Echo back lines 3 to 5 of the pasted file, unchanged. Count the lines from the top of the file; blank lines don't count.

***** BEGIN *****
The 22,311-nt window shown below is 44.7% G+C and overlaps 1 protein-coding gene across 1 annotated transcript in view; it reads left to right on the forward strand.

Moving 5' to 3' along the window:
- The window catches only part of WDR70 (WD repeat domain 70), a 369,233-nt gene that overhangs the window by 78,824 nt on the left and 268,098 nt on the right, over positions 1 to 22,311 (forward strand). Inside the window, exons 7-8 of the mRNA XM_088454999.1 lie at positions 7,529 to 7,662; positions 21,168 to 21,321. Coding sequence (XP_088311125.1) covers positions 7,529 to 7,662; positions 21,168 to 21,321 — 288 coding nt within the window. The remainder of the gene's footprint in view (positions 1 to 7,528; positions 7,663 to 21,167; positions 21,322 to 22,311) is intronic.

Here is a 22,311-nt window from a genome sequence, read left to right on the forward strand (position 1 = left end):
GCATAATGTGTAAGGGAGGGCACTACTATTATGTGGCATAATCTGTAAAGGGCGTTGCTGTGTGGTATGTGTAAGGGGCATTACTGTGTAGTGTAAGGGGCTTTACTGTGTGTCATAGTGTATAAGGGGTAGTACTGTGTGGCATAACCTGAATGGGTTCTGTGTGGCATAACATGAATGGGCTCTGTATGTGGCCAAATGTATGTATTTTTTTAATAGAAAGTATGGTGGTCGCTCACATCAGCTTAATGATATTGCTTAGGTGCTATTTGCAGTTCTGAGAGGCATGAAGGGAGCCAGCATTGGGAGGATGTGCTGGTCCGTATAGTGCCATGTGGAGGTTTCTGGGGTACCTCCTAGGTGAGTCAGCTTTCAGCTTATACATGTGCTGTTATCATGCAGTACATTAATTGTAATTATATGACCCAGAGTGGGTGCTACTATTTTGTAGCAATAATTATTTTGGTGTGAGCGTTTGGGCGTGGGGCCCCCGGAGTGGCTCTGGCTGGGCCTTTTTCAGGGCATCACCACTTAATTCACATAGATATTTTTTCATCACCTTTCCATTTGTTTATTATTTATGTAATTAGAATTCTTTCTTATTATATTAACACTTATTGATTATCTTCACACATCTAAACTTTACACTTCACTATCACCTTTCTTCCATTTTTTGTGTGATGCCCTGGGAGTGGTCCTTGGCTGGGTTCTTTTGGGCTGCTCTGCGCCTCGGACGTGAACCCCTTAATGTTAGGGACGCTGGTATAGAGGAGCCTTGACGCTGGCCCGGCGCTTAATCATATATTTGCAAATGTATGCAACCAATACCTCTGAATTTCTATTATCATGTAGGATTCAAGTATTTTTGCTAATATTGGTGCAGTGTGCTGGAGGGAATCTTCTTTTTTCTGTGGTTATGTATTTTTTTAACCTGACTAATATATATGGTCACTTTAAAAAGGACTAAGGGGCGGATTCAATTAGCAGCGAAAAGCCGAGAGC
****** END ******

- The window catches only part of WDR70 (WD repeat domain 70), a 369,233-nt gene that overhangs the window by 78,824 nt on the left and 268,098 nt on the right, over positions 1 to 22,311 (forward strand). Inside the window, exons 7-8 of the mRNA XM_088454999.1 lie at positions 7,529 to 7,662; positions 21,168 to 21,321. Coding sequence (XP_088311125.1) covers positions 7,529 to 7,662; positions 21,168 to 21,321 — 288 coding nt within the window. The remainder of the gene's footprint in view (positions 1 to 7,528; positions 7,663 to 21,167; positions 21,322 to 22,311) is intronic.

Here is a 22,311-nt window from a genome sequence, read left to right on the forward strand (position 1 = left end):
GCATAATGTGTAAGGGAGGGCACTACTATTATGTGGCATAATCTGTAAAGGGCGTTGCTGTGTGGTATGTGTAAGGGGCATTACTGTGTAGTGTAAGGGGCTTTACTGTGTGTCATAGTGTATAAGGGGTAGTACTGTGTGGCATAACCTGAATGGGTTCTGTGTGGCATAACATGAATGGGCTCTGTATGTGGCCAAATGTATGTATTTTTTTAATAGAAAGTATGGTGGTCGCTCACATCAGCTTAATGATATTGCTTAGGTGCTATTTGCAGTTCTGAGAGGCATGAAGGGAGCCAGCATTGGGAGGATGTGCTGGTCCGTATAGTGCCATGTGGAGGTTTCTGGGGTACCTCCTAGGTGAGTCAGCTTTCAGCTTATACATGTGCTGTTATCATGCAGTACATTAATTGTAATTATATGACCCAGAGTGGGTGCTACTATTTTGTAGCAATAATTATTTTGGTGTGAGCGTTTGGGCGTGGGGCCCCCGGAGTGGCTCTGGCTGGGCCTTTTTCAGGGCATCACCACTTAATTCACATAGATATTTTTTCATCACCTTTCCATTTGTTTATTATTTATGTAATTAGAATTCTTTCTTATTATATTAACACTTATTGATTATCTTCACACATCTAAACTTTACACTTCACTATCACCTTTCTTCCATTTTTTGTGTGATGCCCTGGGAGTGGTCCTTGGCTGGGTTCTTTTGGGCTGCTCTGCGCCTCGGACGTGAACCCCTTAATGTTAGGGACGCTGGTATAGAGGAGCCTTGACGCTGGCCCGGCGCTTAATCATATATTTGCAAATGTATGCAACCAATACCTCTGAATTTCTATTATCATGTAGGATTCAAGTATTTTTGCTAATATTGGTGCAGTGTGCTGGAGGGAATCTTCTTTTTTCTGTGGTTATGTATTTTTTTAACCTGACTAATATATATGGTCACTTTAAAAAGGACTAAGGGGCGGATTCAATTAGCAGCGAAAAGCCGAGAGC